It’s hard—strictly, it’s impossible—to tell. Wallace was deeply suspicious of the media infrastructure that was, when he died, still largely known as “the Net”—“I allow myself to Webulize only once a week now,” he once told a grad student—and he remarked to his wife, as they were moving computer equipment into their house, “thank God I wasn't raised in this era.” Having written his first big stories on a Smith Corona typewriter, Wallace disliked digital drafts and e-publishing in general. (“Digital=abstract=sterile, somehow,” he wrote to Don DeLillo in 2000.) He liked to write long-hand, usually with cheap Bics he nicknamed his “orgasm pens.” He took particular pleasure in the fact that his house in Indiana, the one recreated in The End of the Tour, had the elegantly atavistic address of “Rural Route 2.” He preferred to file his students’ work not on computers, but in a pink Care Bears folder.
And he insisted that Infinite Jest, for all its obsession with commercialized communication and connection, was not about the web. When Valerie Stivers asked Wallace why the novel didn't specifically mention “online services,” he replied that “to do a comprehensive picture of what the technology of that era would be like, would take 3,500 pages, number one.” And when the Chicago Tribune asked whether Infinite Jest was meant to reflect life in the Internet age, the author rejected the reading. “This is sort of what it's like to be alive,” Wallace insisted. And “you don't have to be on the Internet for life to feel this way.” (Another reading, however: “The book is not about electronic culture,” Sven Birkerts, writing in the magazine then known as The Atlantic Monthly, noted, “but it has internalized some of the decentering energies that computer technologies have released into our midst.”)
And yet who better than Wallace to comment on the crazy world that is springing up both on and around the web? Who better than Wallace to help us make sense of Google and Snapchat and the far-reaching sociological experiment that is being conduced under the auspices of the “selfie stick”? Not only, as Maud Newton noted in a 2011 essay, has his writing style—its flippancy and its formality and its word-invention and its run-on sentences and its aggression and its passivity and its indolence and its urgency and its Ironical Creation of Capitalized Categories and its philosophy and its whimsy—been dissolved into a generation of Internet writers; his philosophical preoccupations also lend themselves to the Internet as a medium. Wallace seemed to have had a kind of preternatural (savant-garde, he might have called it) appreciation of what the web would bring as it made its way from “invention” to “infrastructure.” As he told Lipsky in Although of Course You End Up Becoming Yourself, referencing the web-service-esque InterLace Grid from Infinite Jest,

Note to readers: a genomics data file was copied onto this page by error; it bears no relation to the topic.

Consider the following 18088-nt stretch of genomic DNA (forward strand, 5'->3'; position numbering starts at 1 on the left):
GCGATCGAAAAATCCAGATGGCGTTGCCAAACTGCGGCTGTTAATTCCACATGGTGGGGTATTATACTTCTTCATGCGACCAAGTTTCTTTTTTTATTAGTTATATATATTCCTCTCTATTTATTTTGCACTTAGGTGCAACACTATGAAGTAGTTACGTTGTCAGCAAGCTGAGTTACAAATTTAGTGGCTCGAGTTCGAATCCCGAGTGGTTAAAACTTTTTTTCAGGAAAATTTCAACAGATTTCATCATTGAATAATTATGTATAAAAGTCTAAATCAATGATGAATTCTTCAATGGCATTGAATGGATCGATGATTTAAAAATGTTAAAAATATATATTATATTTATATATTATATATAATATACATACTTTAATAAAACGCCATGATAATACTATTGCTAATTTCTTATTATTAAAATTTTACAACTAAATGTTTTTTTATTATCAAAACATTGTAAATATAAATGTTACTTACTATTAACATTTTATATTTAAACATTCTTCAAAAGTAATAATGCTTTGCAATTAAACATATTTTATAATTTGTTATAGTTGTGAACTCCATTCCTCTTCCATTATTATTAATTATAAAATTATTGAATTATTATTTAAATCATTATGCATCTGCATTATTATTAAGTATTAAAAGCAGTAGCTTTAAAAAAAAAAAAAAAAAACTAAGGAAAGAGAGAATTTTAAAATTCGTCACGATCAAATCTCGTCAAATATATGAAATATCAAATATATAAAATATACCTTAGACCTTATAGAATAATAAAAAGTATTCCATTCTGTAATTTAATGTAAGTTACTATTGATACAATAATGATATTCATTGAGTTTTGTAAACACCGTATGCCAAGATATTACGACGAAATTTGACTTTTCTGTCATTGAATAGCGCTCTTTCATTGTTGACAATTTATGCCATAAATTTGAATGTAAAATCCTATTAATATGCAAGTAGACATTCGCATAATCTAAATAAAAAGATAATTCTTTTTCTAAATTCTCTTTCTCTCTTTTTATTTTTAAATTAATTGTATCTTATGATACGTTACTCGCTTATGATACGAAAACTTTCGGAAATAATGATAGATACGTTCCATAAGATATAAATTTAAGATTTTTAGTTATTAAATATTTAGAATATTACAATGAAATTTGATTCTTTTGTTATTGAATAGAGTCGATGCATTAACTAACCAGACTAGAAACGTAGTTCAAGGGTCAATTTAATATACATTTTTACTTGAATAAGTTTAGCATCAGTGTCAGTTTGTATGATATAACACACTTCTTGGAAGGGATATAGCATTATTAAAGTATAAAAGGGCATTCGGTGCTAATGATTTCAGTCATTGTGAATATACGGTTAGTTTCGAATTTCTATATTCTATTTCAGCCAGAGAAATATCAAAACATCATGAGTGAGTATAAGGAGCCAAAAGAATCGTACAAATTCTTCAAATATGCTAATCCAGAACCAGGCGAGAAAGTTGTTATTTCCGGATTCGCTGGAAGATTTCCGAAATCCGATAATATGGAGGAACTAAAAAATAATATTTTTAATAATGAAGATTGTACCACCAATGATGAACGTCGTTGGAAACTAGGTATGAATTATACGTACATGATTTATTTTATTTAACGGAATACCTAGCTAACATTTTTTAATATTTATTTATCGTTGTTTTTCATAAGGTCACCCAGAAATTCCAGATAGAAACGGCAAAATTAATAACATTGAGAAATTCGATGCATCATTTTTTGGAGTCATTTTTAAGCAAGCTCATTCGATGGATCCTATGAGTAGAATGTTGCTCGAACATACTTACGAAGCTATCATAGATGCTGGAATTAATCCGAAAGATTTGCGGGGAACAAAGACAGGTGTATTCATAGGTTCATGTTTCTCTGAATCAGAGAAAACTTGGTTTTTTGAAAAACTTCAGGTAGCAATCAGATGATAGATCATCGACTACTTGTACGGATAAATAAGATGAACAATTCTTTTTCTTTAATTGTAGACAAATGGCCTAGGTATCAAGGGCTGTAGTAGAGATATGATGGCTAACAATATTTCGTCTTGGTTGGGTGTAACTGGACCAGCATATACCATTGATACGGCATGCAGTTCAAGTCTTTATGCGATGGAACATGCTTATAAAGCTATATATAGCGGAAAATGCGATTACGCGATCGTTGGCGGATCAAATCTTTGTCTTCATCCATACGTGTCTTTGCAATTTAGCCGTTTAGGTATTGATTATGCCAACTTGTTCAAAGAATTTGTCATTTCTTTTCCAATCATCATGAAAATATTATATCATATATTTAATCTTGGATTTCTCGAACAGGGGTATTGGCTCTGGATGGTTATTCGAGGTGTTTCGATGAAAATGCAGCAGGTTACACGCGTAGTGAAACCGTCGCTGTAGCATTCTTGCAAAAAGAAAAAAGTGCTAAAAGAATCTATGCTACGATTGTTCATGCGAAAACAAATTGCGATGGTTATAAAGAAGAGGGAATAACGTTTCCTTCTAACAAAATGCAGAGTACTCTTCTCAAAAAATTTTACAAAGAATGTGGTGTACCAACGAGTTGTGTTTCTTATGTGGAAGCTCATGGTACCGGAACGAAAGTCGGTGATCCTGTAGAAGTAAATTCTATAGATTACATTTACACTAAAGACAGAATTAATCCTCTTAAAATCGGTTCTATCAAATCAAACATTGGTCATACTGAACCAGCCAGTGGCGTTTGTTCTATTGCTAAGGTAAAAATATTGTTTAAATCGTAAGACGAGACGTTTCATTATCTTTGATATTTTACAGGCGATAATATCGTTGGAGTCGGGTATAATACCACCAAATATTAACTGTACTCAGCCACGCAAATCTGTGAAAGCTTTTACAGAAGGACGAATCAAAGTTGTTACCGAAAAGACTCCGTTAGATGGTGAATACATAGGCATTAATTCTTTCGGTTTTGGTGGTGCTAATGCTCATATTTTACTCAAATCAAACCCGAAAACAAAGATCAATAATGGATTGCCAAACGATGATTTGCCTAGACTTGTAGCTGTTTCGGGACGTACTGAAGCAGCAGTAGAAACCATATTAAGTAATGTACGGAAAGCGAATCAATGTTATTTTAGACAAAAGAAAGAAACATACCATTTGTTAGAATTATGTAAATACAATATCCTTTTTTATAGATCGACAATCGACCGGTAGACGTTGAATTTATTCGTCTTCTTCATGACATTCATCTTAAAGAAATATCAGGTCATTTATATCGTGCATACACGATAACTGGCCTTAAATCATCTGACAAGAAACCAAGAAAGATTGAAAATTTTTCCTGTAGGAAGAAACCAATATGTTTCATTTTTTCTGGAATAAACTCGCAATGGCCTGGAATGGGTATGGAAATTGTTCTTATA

… This idea that the Internet’s gonna become incredibly democratic? I mean, if you’ve spent any time on the Web, you know that it’s not gonna be, because that’s completely overwhelming. There are four trillion bits coming at you, 99 percent of them are shit, and it’s too much work to do triage to decide.
So it’s very clearly, very soon there’s gonna be an economic niche opening up for gatekeepers. You know? Or, what do you call them, Wells, or various nexes. Not just of interest but of quality. And then things get real interesting. And we will beg for those things to be there. Because otherwise we’re gonna spend 95 percent of our time body-surfing through shit that every joker in his basement—who’s not a pro, like you were talking about last night. I tell you, there’s no single more interesting time to be alive on the planet Earth than in the next twenty years. It’s gonna be—you’re gonna get to watch all of human history played out again real quickly.
What Wallace didn’t say, but what may well prove true, is that the overload he’s describing may come to apply to people as well as information. The Internet is composed, Soylent Green-style, of people—formerly atomized humans who, through their updates and posts and curiosities and contributions and selfies, are transforming themselves into media. We are just now figuring out what that might mean when it comes to the interplay of commercialism and human connection—the relationship that preoccupied Wallace in his writing. And authors, from Jonathan Franzen to Margaret Atwood to Joyce Carol Oates, are doing that figuring, too. As Meghan Tifft put it recently, discussing the demands on the writer to be introverted and extroverted at the same time, the writer is expected to engage in a “variety show of readings, interviews, conferences, and Q&As”—not just as a way of finding commercial viability, but as “a way of talking back, creating and sustaining a community around writing that matters.”